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Detroit officials defend bankruptcy filing, say residents ‘deserve’ better

Detroit's emergency manager argued Friday that the decision to file for bankruptcy will in the end help the city's beleaguered residents who "don't deserve" the poor emergency response times and blight that have become "endemic" in the once-thriving city. In a brief press conference held a day after city managers filed for what would be the largest municipal bankruptcy in U.S. history, Michigan Gov. Rick Snyder said some Detroit creditors aren't sure they'll ever be paid. But Emergency Financial Manager Kevyn Orr said that not only would the bankruptcy help stabilize the city in the long-run, but "it gives us breathing room" in the short-term. 
He said the cash-flow that could result from the filing will help the city concentrate on "health, safety and welfare." He cited a roughly 55-minute response time as evidence of how city services have eroded over the years — as the taxpayer base fled the city and its resources became increasingly strained. City workers and retirement funds had sued to prevent Snyder from approving a bankruptcy request. That litigation will be suspended. Orr blamed the lawsuits in part for the bankruptcy filing this week. He said the city was being sued on "an almost weekly basis," which he had asked not happen, suggesting the lawsuits helped forced his hand in filing for bankruptcy. He said the upside is the process would help bring "all parties" together including those representing the thousands of retired workers owed pension payments. Orr has said the city of about 700,000 people will continue to pay its bills and employees.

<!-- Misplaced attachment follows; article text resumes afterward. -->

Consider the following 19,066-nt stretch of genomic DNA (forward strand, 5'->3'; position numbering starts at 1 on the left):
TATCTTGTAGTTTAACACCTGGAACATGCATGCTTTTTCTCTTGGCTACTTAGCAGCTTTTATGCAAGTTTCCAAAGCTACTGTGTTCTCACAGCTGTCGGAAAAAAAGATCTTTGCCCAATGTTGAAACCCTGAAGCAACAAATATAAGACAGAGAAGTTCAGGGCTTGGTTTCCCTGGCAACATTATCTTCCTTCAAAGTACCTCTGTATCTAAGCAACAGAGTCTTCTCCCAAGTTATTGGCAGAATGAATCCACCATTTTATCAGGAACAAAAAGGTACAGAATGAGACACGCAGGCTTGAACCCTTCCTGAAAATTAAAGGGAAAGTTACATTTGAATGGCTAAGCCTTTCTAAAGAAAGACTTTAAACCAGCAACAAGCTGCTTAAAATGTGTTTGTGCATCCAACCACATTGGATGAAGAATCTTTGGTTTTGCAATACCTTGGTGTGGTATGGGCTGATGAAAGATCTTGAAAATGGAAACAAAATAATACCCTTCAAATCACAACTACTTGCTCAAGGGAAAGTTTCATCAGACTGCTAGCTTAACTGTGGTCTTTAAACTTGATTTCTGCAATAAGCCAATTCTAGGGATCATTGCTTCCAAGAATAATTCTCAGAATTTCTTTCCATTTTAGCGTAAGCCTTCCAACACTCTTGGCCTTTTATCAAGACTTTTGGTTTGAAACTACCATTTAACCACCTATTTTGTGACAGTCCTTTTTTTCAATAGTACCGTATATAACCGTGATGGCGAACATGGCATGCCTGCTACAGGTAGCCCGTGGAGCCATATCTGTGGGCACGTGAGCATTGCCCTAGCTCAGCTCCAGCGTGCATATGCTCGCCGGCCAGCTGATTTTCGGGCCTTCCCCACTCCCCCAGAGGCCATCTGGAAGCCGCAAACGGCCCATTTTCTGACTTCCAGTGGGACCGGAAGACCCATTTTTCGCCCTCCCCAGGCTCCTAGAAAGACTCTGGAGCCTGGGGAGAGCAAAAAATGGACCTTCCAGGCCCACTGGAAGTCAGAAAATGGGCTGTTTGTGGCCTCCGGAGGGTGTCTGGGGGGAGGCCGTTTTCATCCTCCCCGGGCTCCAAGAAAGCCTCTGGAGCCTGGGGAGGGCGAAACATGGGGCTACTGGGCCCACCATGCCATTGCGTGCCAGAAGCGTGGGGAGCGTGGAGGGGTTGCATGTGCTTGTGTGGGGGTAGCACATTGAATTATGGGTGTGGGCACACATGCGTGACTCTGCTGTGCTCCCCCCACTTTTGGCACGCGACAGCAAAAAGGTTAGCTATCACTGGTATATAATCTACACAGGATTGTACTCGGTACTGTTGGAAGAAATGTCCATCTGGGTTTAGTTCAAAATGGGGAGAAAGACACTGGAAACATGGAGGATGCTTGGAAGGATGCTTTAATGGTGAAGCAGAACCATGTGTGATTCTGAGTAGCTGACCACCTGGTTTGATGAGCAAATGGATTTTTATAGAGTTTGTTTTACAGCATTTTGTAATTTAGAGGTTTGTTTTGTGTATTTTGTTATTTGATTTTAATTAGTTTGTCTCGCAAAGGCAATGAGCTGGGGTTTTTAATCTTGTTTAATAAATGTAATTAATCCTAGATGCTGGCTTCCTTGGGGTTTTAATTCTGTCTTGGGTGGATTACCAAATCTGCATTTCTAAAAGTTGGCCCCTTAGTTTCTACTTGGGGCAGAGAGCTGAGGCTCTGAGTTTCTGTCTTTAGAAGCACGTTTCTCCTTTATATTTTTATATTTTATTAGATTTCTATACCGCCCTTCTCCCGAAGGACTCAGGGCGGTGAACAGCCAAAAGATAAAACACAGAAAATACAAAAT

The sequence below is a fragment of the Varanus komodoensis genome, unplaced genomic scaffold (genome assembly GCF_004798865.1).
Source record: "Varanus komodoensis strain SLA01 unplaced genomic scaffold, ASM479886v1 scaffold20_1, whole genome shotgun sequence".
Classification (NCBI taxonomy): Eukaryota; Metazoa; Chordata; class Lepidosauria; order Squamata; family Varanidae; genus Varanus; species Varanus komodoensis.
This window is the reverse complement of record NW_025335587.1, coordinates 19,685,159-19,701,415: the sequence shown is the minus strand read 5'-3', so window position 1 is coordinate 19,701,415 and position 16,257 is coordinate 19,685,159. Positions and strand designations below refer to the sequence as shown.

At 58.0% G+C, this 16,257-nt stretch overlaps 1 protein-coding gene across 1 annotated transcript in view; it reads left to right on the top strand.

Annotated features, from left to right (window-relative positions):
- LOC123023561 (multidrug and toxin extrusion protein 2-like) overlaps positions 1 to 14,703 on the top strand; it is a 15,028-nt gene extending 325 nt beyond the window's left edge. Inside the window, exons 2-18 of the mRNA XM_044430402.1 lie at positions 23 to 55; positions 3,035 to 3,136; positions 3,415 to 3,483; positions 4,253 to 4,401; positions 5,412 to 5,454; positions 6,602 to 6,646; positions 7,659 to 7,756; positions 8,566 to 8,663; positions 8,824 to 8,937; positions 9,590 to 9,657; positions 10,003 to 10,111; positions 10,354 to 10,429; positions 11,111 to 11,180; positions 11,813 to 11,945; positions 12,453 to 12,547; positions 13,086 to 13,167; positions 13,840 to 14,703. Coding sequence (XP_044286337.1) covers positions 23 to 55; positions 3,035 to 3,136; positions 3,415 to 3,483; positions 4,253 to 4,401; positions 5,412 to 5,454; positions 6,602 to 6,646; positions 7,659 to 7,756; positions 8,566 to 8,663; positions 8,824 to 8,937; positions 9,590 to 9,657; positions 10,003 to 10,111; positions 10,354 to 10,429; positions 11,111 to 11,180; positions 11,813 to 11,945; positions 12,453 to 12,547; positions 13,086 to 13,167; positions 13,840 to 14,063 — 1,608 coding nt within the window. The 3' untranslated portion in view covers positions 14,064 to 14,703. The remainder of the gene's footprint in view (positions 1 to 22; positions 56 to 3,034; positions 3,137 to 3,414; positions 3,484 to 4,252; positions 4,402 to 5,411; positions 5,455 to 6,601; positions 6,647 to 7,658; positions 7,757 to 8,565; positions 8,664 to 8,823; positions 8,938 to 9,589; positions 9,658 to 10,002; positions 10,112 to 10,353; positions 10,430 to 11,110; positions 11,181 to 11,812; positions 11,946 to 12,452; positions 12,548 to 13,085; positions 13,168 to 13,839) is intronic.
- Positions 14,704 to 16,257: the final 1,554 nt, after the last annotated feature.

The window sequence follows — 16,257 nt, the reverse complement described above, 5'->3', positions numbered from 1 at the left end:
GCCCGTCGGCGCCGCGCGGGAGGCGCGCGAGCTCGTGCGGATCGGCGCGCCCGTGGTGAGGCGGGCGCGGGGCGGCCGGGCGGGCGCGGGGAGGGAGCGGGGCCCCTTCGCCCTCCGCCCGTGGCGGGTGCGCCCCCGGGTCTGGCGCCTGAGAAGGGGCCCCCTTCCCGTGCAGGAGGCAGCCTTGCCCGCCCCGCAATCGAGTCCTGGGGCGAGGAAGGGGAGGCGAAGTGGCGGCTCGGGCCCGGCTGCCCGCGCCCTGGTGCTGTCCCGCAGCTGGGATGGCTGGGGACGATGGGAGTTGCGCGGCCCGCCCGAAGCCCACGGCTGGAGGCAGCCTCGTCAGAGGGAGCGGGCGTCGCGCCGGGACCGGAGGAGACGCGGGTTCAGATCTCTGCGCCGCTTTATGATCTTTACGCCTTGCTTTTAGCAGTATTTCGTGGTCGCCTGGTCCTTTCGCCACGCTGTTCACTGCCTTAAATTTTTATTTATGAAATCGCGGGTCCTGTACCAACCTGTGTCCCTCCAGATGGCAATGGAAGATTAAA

Orr, a bankruptcy expert, was hired by the state in March to lead Detroit out of a fiscal free-fall, and made the filing Thursday in federal bankruptcy court. "Only one feasible path offers a way out," Snyder said in a letter to Orr and state Treasurer Andy Dillon approving the bankruptcy. Orr was unable to convince a host of creditors, including the city's union and pension boards, to take pennies on the dollar to help facilitate the city's massive financial restructuring. 
Some creditors were asked to take about 10 cents on the dollar of what the city owed them. Underfunded pension claims would have received less than 10 cents on the dollar under that plan. A team of financial experts put together by Orr said that proposal was Detroit's one shot to permanently fix its fiscal problems. The filing leads to a 30 to 90 day period that will determine whether or not the city of Detroit is eligible for Chapter 9 protection, and define the number of claimants who may compete for Detroit's limited settlement resources. 

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